Sunday, March 22, 2009


This is an expansion of an update to this post. It seemed a good enough topic to expand in pull together some past posts.

The basic situation of the Taiwan Strait crisis is that China is much weaker militarily than America but China is much closer to Taiwan, giving China a head start on deploying decisive power to the combat area.

Further, Taiwan is weaker than China and the imbalance grows as Chinese national power expands each year. Taiwan's basic hope is to be too difficult to conquer quickly, buying time for America (and Japan) to intervene.

Third, Taiwanese defense efforts can counter the Chinese-Taiwanese military balance trend, but as Chinese power projection capabilities continue to grow, at some point Taiwan's efforts become insignificant.

Strategypage sets for the basics as I've long discussed:

The Taiwanese government is increasing defense spending, including the development of more locally made weapons (like cruise missiles to take out targets on the mainland.) Chinese pressure on the U.S. caused Taiwan's recent request to buy 60 F-16 fighters, to be turned down. Taiwan wants to increase its military capability because its arrangement with the United States requires that Taiwan be strong enough to hold off a Chinese attack long enough for American forces to arrive. This means keeping control of air bases on the island for up to a week. China is apparently building up its land, air and naval forces to the point where a surprise attack could conquer Taiwan in a few days, if the defending Taiwanese were not ready.

There is still a problem with this Taiwanese strategy. And that's aside from whether the Chinese don't need a week or whether a week is sufficient time for the American government to decide to intervene and then get forces to Taiwan in time to make a difference.

The problem is that a strategy of buying time usually buys that time with the currency of real estate. That is, you fall back to keep your forces intact and make sure the enemy must advance slowly to deal with your still-functioning forces.

So even if the Taiwanese successfully buy that time, doesn't this mean that the PLA is entrenched on parts of Taiwan? Doesn't this mean we have a new status quo on the island with two armies contesting the same real estate?

Which means that the initial attack could be just the softening up phase to prepare for the real killing blow (perhaps even a non-military killing blow against a demoralized Taiwan that can see what is coming), that will fall at a later date. And my solution still assumes we keep China off the main island. This is the problem of basing a defense not on defeating the enemy, but just slowing them down. Slowing the enemy down just means it takes them longer to get where they are going.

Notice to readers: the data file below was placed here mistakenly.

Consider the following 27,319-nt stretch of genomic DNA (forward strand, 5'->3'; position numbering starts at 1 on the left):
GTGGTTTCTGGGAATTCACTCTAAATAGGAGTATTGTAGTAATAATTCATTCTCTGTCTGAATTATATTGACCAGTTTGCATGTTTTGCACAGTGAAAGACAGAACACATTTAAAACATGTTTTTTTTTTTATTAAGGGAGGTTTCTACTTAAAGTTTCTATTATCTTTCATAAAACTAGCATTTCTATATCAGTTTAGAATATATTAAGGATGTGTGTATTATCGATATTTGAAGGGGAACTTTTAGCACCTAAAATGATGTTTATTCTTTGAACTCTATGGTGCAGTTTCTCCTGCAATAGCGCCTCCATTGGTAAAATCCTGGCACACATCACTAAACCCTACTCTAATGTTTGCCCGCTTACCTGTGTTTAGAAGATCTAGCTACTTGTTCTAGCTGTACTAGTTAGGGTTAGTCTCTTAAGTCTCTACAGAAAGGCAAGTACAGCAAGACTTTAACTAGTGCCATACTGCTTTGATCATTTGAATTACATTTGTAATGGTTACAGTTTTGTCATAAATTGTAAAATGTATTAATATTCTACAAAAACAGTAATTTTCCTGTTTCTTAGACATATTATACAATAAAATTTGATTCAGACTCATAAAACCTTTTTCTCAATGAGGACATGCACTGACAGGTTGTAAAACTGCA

I don't believe I've read any article that doesn't assume we either defeat the Chinese (and keep them from landing on the island) or lose to the Chinese (who occupy the entire island). These are not the only two options.

Increasingly, the most likely outcome of a war will be that China establishes control of some territory on Taiwan, perhaps just clinging on or perhaps a substantial bridgehead, but that American and Taiwanese forces prevent the PLA from completely defeating the Taiwanese and taking over all of Taiwan. And the Taiwanese will either lack the ability (either in units or simply ammunition supplies) to eject the Chinese troops and American refuses to risk nuclear war to either eject the Chinese or supply Taiwan with ammunition to do the job.

China then has a jumping off point for a million-man march in a few years.

Eventually, Taiwan--with American and Japanese backing--will need to break out of this pattern of buying time, by slowing down the Chinese who are in turn trying to slow down America and Japan, to come up with a new strategy to survive living next door to China.

Will the new means of security be inviting American forces to deploy on the island, creating a tripwire that bypasses the race aspect of Chinese and American forces trying to get to Taiwan first with the most?

Will it be going nuclear to provide the ultimate asymmetric weapon that will deter China without relying on America?

Of course, either of these would likely trigger a Chinese attack. Unless China was busy with a war with Russia or India, for example. Or focused internally because of domestic unrest in the northwest, southwest, or even nationwide.

Or will it be by getting the Chinese to focus on the interior of Asia which might eventually lead their naval power to halt its expansion and perhaps wither compared to American, Japanese, and Taiwanese naval power?

Could the Taiwanese actually leverage economic power to undermine Chinese will to use force?

Or will a new strategy be to use Taiwan's soft power of being a democracy to undermine the stability of Peking's rule, in the hope that the communists will be overthrown and that the new government will not be interested in conquering Taiwan? Or perhaps this would lead China to break up into successor states, none of which will be interested in taking on Taiwan--or perhaps just be too weak individually to do the job.

We need a new plan for how to deal with such a two-step conquest:

China is vulnerable to internal unrest and fissures. Once Peking shows it will wage war to upset the status quo over Taiwan by use of force, we need to push back and attempt to end the threat at the source--by attempting to roll back the Communist dictatorship that will without a doubt launch the Second Taiwan War when the time seems right to them. Call our policy "Two Chinas. One System." The one system being Taiwan's system of democracy and free markets.

The old plan worked for decades, but only because we faced an old PLAN, so to speak. It is clear that this plan is increasingly insufficient to defend Taiwan in the face of the new PLAN.